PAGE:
Sleep deprivation can put a big damper on every aspect of our lives. From making us more irritable and changing the way we interact with loved ones to ruining our focus and productivity at work to aging our skin, skimping on shut-eye has a myriad of negative health, beauty and social consequences.
We already knew from a May 2011 study that less sleep leads to more snacking and increased consumption of carbs as opposed to healthy proteins and fats. Now, an August 2013 study from UC Berkeley, which examined the brain regions that control food choices, adds a new dimension to this connection by pinpointing the neural circuitry at work when we choose to reach for pizza and bagels instead of whole grains and vegetables when we're sleepy.
The participants (23 healthy, young adults) were shown a series of 80 food images, including a range of low-calorie, high-calorie, healthy and unhealthy items and were asked to rate their desire for each. Researchers scanned their brains (using fMRI) during this selection process after a normal night's sleep. Then, they repeated the process after a sleepless night.
After a sleep-deprived night, burgers, pizza, donuts and other high-calorie choices were more popular among participants. The scans showed that the brain's frontal lobe, the control center responsible for complex decision-making, was impaired when it was deprived of a good night's sleep. On the flipside, they showed increased activity in the brain's reward centers. These two activities combined led participants to choose unhealthier foods than they normally would after a solid night's sleep.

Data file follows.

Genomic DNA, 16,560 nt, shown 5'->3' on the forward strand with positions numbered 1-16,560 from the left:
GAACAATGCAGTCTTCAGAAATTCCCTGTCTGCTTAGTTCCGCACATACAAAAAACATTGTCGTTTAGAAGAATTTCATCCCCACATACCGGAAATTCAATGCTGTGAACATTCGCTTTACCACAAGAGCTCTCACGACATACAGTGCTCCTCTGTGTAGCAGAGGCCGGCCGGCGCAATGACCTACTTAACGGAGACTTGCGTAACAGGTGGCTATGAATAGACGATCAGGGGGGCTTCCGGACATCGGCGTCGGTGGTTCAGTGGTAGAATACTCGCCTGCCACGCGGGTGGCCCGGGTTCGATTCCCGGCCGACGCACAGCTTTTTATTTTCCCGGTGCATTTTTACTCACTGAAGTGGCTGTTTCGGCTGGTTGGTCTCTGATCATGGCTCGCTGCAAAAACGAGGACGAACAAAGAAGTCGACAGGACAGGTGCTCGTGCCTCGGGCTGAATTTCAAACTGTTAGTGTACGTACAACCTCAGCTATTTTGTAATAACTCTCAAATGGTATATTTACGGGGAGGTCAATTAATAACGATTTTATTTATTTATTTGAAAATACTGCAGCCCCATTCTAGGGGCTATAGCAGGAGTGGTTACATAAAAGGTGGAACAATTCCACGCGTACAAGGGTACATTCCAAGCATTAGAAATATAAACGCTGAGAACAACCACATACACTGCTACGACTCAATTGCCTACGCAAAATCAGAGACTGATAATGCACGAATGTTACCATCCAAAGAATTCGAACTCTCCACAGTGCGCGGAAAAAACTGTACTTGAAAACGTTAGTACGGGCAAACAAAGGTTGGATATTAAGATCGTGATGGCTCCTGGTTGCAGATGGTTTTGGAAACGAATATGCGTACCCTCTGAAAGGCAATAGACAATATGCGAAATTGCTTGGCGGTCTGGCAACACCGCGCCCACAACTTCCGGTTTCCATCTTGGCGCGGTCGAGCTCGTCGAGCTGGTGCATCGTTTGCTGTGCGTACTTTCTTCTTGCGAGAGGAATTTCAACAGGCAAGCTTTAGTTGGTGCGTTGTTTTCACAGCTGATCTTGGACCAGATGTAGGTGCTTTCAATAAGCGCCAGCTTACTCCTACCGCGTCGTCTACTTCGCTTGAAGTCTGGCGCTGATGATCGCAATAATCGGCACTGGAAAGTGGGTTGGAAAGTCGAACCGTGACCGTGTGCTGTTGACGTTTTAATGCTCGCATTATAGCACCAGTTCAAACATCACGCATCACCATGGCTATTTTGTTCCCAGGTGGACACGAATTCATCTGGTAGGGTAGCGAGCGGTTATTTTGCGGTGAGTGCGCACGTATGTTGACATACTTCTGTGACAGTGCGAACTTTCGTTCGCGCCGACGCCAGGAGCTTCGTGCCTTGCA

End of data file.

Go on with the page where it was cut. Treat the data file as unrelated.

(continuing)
So when you're tired and bleary-eyed, your ability to make smart decisions goes out the window, and instead you give in to your impulsive desire for a reward. Which in this case is that glazed donut or bacon cheeseburger with fries that you normally would stop yourself from inhaling.
YouBeauty's sleep expert Shelby Freedman Harris, Psy.D., points out that the reason we crave highly caloric food could also lie in our basic desire to become energized. "We tend to reach for more high-sugar, fat and salt foods—likely ones that we perceive will give us more immediate energy (though short-lived!) in such a fatigued state," she says. She also notes that she sees many of her patients with sleep problems making poor food choices.
"Poor sleep leads to poor dietary decisions and weight gain. As a result, I always work with my patients on obtaining adequate sleep to help with weight loss, decision-making and overall health. As an added bonus, if patients get more sleep, they tend to also have more energy to exercise!" she points out.
Not only will snoozing for longer help you make better dietary choices, but you'll also wake up feeling (and looking) healthier. We can't see any negative consequences coming from that.
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